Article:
The last days of September in Orkney: weather fine and sunlit mirrors in Scapa Flow and Hoy Sound. The sky in flux after a day of high wind, creating fantastic cloud shapes. White horses prance on the waves and the ocean at Yesnaby is a frothing mass. I come away from such experience with a head full of light and air.
More prosaically, I also brought home a mind filled with ideas from the rich presentations given at the conference organised by the Centre for Nordic Studies and Orkney Islands Council. Over two days, some 20 papers were given on art, music, literature, archaeology and much more. I learned about the enduring legacy of artists like Gunnie Moberg for some of the UHI art students whose work was exhibited in the hall. There were fascinating accounts of how artists have responded to Hoy over the centuries, and the presence in Orkney of Iain Hamilton Finlay at the start and again at the end of his career. A presentation by Chris Wainwright, with gorgeous images of his light works in response to climate change, connected with the rescue archaeology on Westray where Neolithic sites are being lost to costal erosion.
There were continual and unexpected points of contact between the perspectives of artists and academics, Orcadians and outsiders, and of course far too much to report here: I hope the papers will be published in due course. I was there also to give a public lecture on Orkney’s culture, based on what I learned three years ago when I did some research going back to the 1970s. What struck me, and it shouldn’t be a surprise, was how much I’ve discovered and learned since then. Orkney may only be 380 square miles (allowing for coastal erosion) and home to 21,500 people but its history and culture has been traced back to 6820 bce and the oldest sculpture of a human figure yet found in Britain surfaced five years ago in Westray.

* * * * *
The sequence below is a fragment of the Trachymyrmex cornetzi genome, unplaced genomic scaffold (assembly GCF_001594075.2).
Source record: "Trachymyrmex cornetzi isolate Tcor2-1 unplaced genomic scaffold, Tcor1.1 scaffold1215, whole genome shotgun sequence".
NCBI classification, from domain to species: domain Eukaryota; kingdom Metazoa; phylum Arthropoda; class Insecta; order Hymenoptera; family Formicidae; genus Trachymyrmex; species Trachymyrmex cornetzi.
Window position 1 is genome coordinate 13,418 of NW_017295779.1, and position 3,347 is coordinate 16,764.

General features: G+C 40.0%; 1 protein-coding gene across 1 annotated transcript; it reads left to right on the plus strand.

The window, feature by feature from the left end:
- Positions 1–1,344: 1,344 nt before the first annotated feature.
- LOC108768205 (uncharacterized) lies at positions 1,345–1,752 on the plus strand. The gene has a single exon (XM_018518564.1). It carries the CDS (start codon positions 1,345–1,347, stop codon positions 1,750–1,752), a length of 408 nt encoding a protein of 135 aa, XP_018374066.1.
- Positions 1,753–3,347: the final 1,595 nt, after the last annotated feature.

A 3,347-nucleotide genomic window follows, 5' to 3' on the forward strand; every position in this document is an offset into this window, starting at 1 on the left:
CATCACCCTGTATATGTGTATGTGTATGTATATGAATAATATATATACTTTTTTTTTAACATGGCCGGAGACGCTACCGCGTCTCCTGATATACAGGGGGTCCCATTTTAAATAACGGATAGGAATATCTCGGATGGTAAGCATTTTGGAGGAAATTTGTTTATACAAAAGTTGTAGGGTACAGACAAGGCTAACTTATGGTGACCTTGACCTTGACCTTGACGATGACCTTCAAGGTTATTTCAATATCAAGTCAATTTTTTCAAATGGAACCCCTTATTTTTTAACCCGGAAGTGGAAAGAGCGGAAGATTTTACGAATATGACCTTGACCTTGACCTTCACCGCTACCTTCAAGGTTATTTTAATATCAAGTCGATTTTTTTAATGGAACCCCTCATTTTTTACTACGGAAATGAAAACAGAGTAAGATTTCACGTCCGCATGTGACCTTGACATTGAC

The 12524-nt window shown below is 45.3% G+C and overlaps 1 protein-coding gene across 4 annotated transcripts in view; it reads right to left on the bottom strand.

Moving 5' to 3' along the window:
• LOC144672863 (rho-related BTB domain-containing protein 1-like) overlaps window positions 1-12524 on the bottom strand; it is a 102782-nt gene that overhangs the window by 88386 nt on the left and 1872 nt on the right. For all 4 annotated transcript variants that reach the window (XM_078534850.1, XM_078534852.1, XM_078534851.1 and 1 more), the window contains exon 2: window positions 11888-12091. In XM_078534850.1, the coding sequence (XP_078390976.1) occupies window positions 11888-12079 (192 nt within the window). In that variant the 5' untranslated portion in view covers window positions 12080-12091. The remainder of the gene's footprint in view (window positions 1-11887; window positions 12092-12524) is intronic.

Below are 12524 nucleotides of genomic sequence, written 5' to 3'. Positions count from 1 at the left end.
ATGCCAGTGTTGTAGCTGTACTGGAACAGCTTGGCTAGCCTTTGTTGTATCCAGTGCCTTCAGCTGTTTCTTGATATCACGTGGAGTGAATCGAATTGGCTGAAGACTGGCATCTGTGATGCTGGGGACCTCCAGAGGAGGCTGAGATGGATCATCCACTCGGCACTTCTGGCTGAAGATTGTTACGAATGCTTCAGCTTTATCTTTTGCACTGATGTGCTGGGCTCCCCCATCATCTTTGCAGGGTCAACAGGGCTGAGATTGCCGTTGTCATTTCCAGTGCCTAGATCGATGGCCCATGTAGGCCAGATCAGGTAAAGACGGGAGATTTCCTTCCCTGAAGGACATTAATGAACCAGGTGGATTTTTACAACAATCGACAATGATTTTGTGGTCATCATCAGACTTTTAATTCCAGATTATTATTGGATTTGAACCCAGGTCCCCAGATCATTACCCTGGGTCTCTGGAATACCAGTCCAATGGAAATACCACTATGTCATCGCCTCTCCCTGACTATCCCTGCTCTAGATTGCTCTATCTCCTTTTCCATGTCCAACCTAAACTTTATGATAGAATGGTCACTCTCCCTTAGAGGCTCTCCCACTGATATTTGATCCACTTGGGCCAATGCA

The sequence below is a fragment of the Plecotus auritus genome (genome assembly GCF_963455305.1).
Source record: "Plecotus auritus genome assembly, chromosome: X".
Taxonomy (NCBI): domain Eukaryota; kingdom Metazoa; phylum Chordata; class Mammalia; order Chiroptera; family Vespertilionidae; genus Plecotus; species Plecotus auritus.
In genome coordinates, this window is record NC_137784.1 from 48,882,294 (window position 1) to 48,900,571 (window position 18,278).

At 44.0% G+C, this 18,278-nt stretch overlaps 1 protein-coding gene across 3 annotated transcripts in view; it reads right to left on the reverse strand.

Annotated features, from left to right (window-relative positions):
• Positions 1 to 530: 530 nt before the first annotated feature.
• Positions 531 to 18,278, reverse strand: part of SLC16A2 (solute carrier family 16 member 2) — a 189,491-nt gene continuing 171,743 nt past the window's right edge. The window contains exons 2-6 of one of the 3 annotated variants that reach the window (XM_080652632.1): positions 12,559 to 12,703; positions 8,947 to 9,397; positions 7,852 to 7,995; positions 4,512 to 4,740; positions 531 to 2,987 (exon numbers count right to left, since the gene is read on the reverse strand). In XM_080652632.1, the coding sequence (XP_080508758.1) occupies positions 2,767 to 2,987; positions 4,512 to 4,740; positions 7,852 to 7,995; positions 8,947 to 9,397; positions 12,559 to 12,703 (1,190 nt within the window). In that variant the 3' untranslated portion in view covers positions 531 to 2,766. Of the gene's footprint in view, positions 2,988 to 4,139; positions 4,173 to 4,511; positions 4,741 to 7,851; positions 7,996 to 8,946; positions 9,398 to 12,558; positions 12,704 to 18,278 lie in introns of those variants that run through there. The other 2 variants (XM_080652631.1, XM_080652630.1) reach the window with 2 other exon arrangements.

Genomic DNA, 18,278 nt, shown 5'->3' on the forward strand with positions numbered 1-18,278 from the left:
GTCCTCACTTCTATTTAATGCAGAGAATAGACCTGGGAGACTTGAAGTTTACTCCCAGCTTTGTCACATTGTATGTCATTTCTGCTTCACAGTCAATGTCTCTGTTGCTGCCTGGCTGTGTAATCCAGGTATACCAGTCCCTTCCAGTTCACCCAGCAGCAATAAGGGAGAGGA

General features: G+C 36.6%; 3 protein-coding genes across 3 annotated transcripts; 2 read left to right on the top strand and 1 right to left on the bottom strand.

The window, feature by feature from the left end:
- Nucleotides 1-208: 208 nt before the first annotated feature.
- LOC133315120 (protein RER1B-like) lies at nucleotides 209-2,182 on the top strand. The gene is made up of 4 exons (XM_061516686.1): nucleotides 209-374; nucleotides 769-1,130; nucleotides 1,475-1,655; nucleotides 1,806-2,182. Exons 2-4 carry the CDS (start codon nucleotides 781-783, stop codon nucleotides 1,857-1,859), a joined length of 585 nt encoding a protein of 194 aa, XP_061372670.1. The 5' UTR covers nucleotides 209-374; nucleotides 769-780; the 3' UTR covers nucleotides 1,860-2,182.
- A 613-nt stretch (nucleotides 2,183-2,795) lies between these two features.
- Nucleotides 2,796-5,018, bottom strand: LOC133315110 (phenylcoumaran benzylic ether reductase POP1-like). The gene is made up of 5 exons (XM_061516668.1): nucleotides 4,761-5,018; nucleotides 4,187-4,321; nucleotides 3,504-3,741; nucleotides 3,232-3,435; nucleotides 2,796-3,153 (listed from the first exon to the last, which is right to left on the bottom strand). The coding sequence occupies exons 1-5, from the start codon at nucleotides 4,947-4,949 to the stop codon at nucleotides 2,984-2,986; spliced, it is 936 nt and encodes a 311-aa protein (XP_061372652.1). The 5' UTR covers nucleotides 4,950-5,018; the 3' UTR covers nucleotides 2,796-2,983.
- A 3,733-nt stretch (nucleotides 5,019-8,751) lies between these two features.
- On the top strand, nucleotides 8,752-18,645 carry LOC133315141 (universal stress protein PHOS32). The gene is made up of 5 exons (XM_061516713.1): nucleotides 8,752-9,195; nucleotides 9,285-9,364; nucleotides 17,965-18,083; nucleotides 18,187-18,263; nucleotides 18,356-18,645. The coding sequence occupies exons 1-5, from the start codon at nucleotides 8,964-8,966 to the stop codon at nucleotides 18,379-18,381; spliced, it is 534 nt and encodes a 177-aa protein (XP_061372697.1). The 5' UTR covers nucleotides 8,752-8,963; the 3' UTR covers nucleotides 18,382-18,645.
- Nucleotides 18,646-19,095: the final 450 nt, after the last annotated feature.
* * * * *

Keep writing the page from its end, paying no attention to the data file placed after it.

In my talk, I focused on the openness of Orcadians to the world, both through the people who have come to the islands over the centuries and in venturing out to explore and make contact with others. With a confidence in the local and the particular it is possible to welcome everything else. To download the lecture, click on this link: Another Angle of Vision: Some particularities of Orkney Culture.
PS Tomorrow is an important day for Orkney, when justice will finally be done to one of its remarkable sons, the explorer John Rae, who mapped hundreds of miles of Arctic Canada and brought home news of the fate of the Franklin Expedition. The unwelcome truth made him a marginalised figure in his lifetime, but on 30 September 2014, the 201st anniversary of his birth, a commemorative plaque will be installed in Westminster Abbey. At the same time, there will be a service at St Magnus Cathedral in Kirkwall to honour a brave and honourable man.